Re: How about a Safe Virtual Machine?

Dave Crocker (
Mon, 3 Oct 1994 22:46:33 +0100

Daniel, et al,

First and foremost, I applaud your interest in getting remotely executable
data objects into the Web. Since Tim Standish made the original suggestion
for "active messaging" in 1970, the idea of sending off useful snippets of
code has been tantalizing, but reserved for the research world. We are
finally starting to see it show up in real-world scenarios.

Having said that, I'd like to encourage folks to think carefully about the
real requirements and especially hard about the hard parts. My own belief
is that universality and safety are the to major requirements. The latter
is particularly difficult.

"Efficiency" of execution is not irrelevant, but likely to be far less
critical for most applications than most of us tend to think. Why is that?
Well, most of what is likely to be done is not intensive distributed
system computation. It is likely to be simple transactions. The mobile
code acts as an agent for the originator and it interacts with the remote
system to get and give some data.

The lesson on the Internet is that the best way to achieve universality
(i.e., an infrastructure with large-scale interoperability) is by keeping
things simple and uniform, particularly seeking to make the incremental
function known only to the end-points that are participating and not
require any changes to the connectivity infrastructure.

The best way to achieve safety is to have a limited core set of
capabilities and then provide very careful interfaces to required services.
(The user interface concern that Nathaniel expressed clearly is important,
but I believe that it frankly is secondary to the technical constraints on
resource access. But then, I don't trust users to pay close attention even
to well-done queries from their software...)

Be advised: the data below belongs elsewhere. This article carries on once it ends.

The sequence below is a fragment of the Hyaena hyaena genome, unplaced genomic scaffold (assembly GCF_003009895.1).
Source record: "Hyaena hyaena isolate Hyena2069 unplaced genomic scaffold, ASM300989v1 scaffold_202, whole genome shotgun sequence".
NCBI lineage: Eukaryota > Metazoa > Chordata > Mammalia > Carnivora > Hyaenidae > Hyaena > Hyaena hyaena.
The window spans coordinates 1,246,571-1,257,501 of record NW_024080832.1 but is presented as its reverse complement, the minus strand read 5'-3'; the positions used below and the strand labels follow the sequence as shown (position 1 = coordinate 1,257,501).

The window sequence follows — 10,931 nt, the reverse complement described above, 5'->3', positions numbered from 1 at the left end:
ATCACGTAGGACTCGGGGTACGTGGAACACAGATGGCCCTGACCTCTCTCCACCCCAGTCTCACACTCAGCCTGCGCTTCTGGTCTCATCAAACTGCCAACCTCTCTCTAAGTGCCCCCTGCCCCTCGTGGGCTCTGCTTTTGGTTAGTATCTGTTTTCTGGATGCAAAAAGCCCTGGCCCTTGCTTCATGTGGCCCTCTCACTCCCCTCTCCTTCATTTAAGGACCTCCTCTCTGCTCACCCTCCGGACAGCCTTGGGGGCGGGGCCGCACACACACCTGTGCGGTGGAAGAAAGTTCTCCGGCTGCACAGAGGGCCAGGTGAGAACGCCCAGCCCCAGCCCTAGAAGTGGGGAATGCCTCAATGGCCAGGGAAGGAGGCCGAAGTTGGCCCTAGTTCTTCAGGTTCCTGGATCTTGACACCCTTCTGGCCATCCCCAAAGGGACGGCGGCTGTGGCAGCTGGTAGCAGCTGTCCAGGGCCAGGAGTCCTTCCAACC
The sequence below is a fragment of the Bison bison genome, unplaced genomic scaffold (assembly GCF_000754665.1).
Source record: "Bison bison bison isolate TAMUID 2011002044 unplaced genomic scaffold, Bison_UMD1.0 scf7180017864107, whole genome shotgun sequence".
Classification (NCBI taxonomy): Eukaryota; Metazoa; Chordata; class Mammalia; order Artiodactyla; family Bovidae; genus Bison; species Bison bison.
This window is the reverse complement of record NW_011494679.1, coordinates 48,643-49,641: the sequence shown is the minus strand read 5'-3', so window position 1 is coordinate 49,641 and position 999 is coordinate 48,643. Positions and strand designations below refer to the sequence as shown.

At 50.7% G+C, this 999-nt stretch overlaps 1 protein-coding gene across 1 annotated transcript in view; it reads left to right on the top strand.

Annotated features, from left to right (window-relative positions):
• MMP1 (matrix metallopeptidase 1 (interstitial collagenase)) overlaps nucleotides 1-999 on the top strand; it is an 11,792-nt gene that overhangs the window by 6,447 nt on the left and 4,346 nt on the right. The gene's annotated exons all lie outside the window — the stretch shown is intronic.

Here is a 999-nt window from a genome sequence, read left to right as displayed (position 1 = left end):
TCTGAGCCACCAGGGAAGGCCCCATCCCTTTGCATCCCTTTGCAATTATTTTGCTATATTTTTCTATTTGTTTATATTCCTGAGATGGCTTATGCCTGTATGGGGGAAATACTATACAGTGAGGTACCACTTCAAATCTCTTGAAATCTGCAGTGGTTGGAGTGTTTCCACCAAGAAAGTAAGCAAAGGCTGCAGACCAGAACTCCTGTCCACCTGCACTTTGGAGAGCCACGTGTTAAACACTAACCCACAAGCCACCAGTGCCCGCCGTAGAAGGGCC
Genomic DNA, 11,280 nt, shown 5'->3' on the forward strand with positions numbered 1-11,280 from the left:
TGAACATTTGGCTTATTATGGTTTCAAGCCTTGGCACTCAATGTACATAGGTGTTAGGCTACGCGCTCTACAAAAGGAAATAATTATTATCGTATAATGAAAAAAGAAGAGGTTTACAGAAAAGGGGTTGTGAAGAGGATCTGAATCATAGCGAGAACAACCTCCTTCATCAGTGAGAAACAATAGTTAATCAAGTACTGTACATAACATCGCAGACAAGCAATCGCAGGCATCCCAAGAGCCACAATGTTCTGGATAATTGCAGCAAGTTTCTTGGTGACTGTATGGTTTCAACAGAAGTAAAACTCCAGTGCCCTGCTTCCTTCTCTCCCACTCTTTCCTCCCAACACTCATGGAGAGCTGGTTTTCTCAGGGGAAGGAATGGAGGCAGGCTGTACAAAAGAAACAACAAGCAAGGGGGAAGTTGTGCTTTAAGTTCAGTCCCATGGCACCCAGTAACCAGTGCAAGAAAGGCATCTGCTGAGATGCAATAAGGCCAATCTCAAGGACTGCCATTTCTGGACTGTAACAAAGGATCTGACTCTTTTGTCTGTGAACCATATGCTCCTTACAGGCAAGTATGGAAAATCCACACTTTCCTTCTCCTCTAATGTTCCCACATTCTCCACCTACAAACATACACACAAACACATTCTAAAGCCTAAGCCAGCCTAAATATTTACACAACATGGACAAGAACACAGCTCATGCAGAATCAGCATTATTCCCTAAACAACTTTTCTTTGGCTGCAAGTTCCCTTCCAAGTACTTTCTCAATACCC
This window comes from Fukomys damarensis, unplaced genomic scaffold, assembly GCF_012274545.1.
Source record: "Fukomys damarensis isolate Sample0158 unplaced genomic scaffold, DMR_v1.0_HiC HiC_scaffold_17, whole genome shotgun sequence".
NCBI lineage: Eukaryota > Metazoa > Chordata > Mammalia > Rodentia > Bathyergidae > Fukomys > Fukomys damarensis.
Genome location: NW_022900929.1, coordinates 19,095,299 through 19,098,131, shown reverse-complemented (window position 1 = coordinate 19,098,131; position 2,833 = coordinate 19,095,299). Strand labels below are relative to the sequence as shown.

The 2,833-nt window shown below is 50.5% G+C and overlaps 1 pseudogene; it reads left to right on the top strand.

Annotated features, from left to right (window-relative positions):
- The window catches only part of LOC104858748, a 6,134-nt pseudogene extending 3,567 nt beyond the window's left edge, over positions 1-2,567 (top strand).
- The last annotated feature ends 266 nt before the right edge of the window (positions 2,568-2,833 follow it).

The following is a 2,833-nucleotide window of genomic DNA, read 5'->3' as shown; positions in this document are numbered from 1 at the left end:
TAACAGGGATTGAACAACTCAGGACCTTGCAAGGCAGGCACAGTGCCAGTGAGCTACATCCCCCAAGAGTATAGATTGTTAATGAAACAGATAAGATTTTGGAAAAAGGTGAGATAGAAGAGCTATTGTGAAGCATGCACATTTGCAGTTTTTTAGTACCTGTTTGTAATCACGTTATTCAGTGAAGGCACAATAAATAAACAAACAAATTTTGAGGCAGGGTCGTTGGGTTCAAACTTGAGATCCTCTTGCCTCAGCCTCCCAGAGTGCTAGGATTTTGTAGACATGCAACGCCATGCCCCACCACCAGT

Safe-TCL was designed to satisfy these requirements. Peculiarities of
programming in TCL notwithstanding, it is a simple language and the
interpreter can run on any platform easily. (TK is less trivial, but is
proving also to be portable.) Safe-TCL carefully crippled TCL, to make it
safe, and then provides access to interfaces for "modules" of specialized
service. I believe that the details of the chosen language are not all
that critical, since it only needs to be reasonable, not "intuitive" or
otherwise perfect. End-users are not going to be the typical programmers
for these agents.

Few such modules have been developed, yet, so that the real work is to
start exploring extension to Safe-TCL, defining generic modules (e.g.,
calendar schedule is a personal favorite; workflow management might be
another; how about simple product purchasing?...) This leaves a repertoire
of "virtual services" at each participant's site. Then we can develop
different kinds of mobile agents to interact. My distributed meeting
scheduler might move around and conduct scheduling in one way; yours might
do it differently. Both would interact with the remote sites through the
same 'calendar' interface. (The concern for 'efficiency' gets addressed by
the implementation of the interface primitives on the remote site. They
are, in effect, the instructions to the virtual machine for the specialzed

In other words, let's try not to make the major part of the effort be
definition and implementation of the platform. I fear that work on a
highly general, virtual 'machine' environment would result in such a
distraction. Instead, let's use the considerable effort that has been put
into Safe-TCL and build on it, creating some useful Internet services.


p.s. this should not be restricted to the Web. The same sorts of things
should be available through email. Most of the world doesn't have high
speed web access, remember.

Dave Crocker
Brandenburg Consulting Phone: +1 408 246 8253
675 Spruce Dr. Fax: +1 408 249 6205
Sunnyvale, CA 94086 Email: